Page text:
thank him heartily; would fain be not ungrateful; but it is often
one of the prime redeeming qualities of your man of violence,
that at times he has as stiff an arm to back a poor stranger in
a strait, as to plunder a wealthy one. In sum, gentlemen, what
the wildness of this canal life is, is emphatically evinced by this;
that our wild whale-fishery contains so many of its most finished
graduates, and that scarce any race of mankind, except Sydney
men, are so much distrusted by our whaling captains. Nor
does it at all diminish the curiousness of this matter, that to
many thousands of our rural boys and young men born along
its line, the probationary life of the Grand Canal furnishes the


Page 280
sole transition between quietly reaping in a Christian corn-field,
and recklessly ploughing the waters of the most barbaric seas.”

“`I see! I see!' impetuously exclaimed Don Pedro, spilling
his chicha upon his silvery ruffles. `No need to travel! The
world's one Lima. I had thought, now, that at your temperate
North the generations were cold and holy as the hills.—But the

“I left off, gentlemen, where the Lakeman shook the backstay.
Hardly had he done so, when he was surrounded by the
three junior mates and the four harpooneers, who all crowded
him to the deck. But sliding down the ropes like baleful comets,
the two Canallers rushed into the uproar, and sought to drag
their man out of it towards the forecastle. Others of the sailors
joined with them in this attempt, and a twisted turmoil ensued;
while standing out of harm's way, the valiant captain danced
up and down with a whale-pike, calling upon his officers to
manhandle that atrocious scoundrel, and smoke him along to
the quarter-deck. At intervals, he ran close up to the revolving
border of the confusion, and prying into the heart of it with his
pike, sought to prick out the object of his resentment. But
Steelkilt and his desperadoes were too much for them all; they
succeeded in gaining the forecastle deck, where, hastily slewing
about three or four large casks in a line with the windlass,
these sea-Parisians entrenched themselves behind the barricade.”

“`Come out of that, ye pirates!' roared the captain, now
menacing them with a pistol in each hand, just brought to him
by the steward. `Come out of that, ye cut-throats!'

“Steelkilt leaped on the barricade, and striding up and down
there, defied the worst the pistols could do; but gave the captain
to understand distinctly, that his (Steelkilt's) death would
be the signal for a murderous mutiny on the part of all hands.
Fearing in his heart lest this might prove but too true, the captain
a little desisted, but still commanded the insurgents instantly
to return to their duty.


Page 281

“`Will you promise not to touch us, if we do?' demanded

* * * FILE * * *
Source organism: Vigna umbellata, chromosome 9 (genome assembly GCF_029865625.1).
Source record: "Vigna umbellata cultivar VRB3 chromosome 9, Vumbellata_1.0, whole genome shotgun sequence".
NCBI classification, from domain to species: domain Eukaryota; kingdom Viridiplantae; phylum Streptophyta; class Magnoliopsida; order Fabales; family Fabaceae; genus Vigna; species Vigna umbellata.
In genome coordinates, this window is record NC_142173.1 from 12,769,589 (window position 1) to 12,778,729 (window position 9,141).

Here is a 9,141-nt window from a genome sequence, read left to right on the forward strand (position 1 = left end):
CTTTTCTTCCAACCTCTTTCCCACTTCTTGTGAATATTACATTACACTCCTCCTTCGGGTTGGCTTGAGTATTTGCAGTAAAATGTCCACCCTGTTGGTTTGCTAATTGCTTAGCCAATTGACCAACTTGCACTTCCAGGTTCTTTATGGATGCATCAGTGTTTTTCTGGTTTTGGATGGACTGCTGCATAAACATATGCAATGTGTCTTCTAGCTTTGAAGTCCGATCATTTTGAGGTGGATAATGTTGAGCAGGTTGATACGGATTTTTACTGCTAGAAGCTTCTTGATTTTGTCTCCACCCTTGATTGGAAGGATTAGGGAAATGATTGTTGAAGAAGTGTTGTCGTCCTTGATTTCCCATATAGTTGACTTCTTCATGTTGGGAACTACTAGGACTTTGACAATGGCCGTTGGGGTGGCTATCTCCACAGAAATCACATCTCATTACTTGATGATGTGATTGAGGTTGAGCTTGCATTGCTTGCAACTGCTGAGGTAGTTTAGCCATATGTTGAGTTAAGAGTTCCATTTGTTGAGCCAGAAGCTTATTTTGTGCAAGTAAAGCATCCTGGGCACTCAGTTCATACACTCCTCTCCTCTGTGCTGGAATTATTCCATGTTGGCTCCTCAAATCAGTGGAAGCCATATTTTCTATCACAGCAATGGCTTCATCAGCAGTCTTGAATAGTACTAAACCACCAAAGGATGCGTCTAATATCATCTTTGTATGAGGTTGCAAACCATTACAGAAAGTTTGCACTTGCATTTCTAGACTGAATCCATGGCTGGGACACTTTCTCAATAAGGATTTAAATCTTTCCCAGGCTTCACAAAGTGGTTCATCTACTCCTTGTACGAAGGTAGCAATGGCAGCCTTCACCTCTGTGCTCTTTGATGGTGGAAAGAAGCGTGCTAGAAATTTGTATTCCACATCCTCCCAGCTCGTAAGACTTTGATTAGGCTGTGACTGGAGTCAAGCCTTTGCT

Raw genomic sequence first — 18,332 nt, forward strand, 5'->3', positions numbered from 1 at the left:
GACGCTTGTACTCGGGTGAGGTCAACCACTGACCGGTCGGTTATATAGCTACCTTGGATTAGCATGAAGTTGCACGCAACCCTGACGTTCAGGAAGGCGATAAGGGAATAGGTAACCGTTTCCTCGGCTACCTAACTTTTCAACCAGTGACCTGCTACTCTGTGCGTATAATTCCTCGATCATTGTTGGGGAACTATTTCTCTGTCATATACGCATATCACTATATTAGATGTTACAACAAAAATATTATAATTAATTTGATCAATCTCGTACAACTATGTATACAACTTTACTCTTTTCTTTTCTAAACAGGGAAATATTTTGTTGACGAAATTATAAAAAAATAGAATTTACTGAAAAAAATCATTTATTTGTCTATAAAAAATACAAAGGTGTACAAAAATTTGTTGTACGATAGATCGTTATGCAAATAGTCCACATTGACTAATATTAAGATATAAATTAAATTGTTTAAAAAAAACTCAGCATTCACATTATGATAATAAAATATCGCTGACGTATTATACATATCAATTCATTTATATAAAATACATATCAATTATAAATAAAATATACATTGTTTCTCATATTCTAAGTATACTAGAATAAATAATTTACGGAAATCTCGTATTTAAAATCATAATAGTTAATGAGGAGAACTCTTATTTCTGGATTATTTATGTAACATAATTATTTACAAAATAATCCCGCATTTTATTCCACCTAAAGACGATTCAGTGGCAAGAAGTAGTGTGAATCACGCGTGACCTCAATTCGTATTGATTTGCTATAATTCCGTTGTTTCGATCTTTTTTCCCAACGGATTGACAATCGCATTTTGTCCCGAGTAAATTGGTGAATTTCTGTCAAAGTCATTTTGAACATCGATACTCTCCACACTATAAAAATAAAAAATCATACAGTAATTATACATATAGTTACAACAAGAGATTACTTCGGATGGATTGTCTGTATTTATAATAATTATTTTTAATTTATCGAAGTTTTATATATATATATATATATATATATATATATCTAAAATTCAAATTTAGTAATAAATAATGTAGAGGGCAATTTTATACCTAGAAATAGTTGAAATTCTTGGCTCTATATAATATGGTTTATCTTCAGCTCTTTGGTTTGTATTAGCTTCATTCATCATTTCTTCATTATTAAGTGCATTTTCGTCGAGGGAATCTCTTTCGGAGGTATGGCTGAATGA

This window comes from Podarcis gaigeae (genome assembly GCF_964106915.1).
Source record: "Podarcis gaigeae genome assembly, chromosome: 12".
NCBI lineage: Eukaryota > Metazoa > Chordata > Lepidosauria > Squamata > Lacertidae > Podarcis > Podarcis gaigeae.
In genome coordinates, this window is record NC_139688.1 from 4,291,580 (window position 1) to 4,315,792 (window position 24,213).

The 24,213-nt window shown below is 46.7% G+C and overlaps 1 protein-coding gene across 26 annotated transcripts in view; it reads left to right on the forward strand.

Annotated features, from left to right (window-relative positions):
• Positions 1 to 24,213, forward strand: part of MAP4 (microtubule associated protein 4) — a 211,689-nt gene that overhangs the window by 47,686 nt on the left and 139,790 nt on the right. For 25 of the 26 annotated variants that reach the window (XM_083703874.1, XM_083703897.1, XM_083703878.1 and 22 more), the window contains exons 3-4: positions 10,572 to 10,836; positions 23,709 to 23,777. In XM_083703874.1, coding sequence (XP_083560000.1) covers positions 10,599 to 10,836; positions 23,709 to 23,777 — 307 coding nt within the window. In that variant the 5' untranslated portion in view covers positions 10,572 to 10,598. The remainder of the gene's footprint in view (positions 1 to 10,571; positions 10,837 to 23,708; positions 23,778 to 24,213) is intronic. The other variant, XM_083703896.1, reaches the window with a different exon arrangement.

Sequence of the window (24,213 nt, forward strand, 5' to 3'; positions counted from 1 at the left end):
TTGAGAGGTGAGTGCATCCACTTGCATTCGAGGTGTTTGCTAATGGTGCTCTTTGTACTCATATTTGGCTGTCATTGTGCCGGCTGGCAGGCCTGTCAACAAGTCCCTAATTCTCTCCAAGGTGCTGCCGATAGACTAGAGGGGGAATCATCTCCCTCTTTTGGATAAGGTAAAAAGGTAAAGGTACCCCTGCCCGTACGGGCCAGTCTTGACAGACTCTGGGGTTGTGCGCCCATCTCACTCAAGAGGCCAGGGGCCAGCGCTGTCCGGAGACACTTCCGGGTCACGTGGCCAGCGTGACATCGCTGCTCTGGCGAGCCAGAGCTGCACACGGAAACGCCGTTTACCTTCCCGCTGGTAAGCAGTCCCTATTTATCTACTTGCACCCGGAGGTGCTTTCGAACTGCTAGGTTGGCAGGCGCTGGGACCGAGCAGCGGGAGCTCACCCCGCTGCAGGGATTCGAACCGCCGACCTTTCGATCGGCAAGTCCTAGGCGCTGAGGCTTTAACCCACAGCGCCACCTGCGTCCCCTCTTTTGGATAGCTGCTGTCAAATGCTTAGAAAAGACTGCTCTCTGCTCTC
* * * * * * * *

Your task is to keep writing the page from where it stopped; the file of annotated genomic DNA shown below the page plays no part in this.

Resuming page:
their ringleader.

“`Turn to! turn to!—I make no promise;—to your duty!
Do you want to sink the ship, by knocking off at a time like
this? Turn to!' and he once more raised a pistol.

“`Sink the ship?' cried Steelkilt. `Aye, let her sink. Not
a man of us turns to, unless you swear not to raise a rope-yarn
against us. What say ye, men?” turning to his comrades. A
fierce cheer was their response.

“The Lakeman now patrolled the barricade, all the while
keeping his eye on the Captain, and jerking out such sentences
as these:—`It's not our fault; we didn't want it; I told him
to take his hammer away; it was boy's business; he might
have known me before this; I told him not to prick the buffalo;
I believe I have broken a finger here against his cursed jaw;
ain't those mincing knives down in the forecastle there, men?
look to those handspikes, my hearties. Captain, by God, look
to yourself; say the word; don't be a fool; forget it all; we
are ready to turn to; treat us decently, and we're your men;
but we won't be flogged.'

“`Turn to! I make no promises, turn to, I say!'

“`Look ye, now,' cried the Lakeman, flinging out his arm
towards him, `there are a few of us here (and I am one of
them) who have shipped for the cruise, d'ye see; now as you
well know, sir, we can claim our discharge as soon as the anchor
is down; so we don't want a row; it's not our interest; we
want to be peaceable; we are ready to work, but we won't be

“`Turn to!' roared the Captain.

“Steelkilt glanced round him a moment, and then said:—`I
tell you what it is now, Captain, rather than kill ye, and be
hung for such a shabby rascal, we won't lift a hand against ye
unless ye attack us; but till you say the word about not flogging
us, we don't do a hand's turn.'


Page 282

“`Down into the forecastle then, down with ye, I'll keep ye
there till ye're sick of it. Down ye go.'

“`Shall we?' cried the ringleader to his men. Most of them
were against it; but at length, in obedience to Steelkilt, they
preceded him down into their dark den, growlingly disappearing,
like bears into a cave.

“As the Lakeman's bare head was just level with the planks,
the Captain and his posse leaped the barricade, and rapidly
drawing over the slide of the scuttle, planted their group of hands